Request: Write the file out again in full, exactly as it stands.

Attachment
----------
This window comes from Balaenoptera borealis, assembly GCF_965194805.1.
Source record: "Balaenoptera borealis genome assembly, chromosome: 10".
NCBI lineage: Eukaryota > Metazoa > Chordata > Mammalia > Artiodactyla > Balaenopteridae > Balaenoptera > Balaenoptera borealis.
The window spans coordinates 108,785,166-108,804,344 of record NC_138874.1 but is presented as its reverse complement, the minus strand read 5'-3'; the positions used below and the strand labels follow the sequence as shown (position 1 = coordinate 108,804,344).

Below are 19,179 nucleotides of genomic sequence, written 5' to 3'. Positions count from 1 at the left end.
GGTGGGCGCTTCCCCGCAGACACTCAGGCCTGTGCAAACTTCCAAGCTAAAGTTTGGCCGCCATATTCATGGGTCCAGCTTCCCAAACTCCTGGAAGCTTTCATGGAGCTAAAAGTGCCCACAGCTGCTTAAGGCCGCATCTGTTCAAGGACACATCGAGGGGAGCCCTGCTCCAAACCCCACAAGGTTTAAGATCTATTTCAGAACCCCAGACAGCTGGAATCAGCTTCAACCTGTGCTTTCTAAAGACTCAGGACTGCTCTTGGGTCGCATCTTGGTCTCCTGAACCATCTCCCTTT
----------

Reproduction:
This window comes from Balaenoptera borealis, assembly GCF_965194805.1.
Source record: "Balaenoptera borealis genome assembly, chromosome: 10".
NCBI lineage: Eukaryota > Metazoa > Chordata > Mammalia > Artiodactyla > Balaenopteridae > Balaenoptera > Balaenoptera borealis.
The window spans coordinates 108,785,166-108,804,344 of record NC_138874.1 but is presented as its reverse complement, the minus strand read 5'-3'; the positions used below and the strand labels follow the sequence as shown (position 1 = coordinate 108,804,344).

Below are 19,179 nucleotides of genomic sequence, written 5' to 3'. Positions count from 1 at the left end.
GGTGGGCGCTTCCCCGCAGACACTCAGGCCTGTGCAAACTTCCAAGCTAAAGTTTGGCCGCCATATTCATGGGTCCAGCTTCCCAAACTCCTGGAAGCTTTCATGGAGCTAAAAGTGCCCACAGCTGCTTAAGGCCGCATCTGTTCAAGGACACATCGAGGGGAGCCCTGCTCCAAACCCCACAAGGTTTAAGATCTATTTCAGAACCCCAGACAGCTGGAATCAGCTTCAACCTGTGCTTTCTAAAGACTCAGGACTGCTCTTGGGTCGCATCTTGGTCTCCTGAACCATCTCCCTTT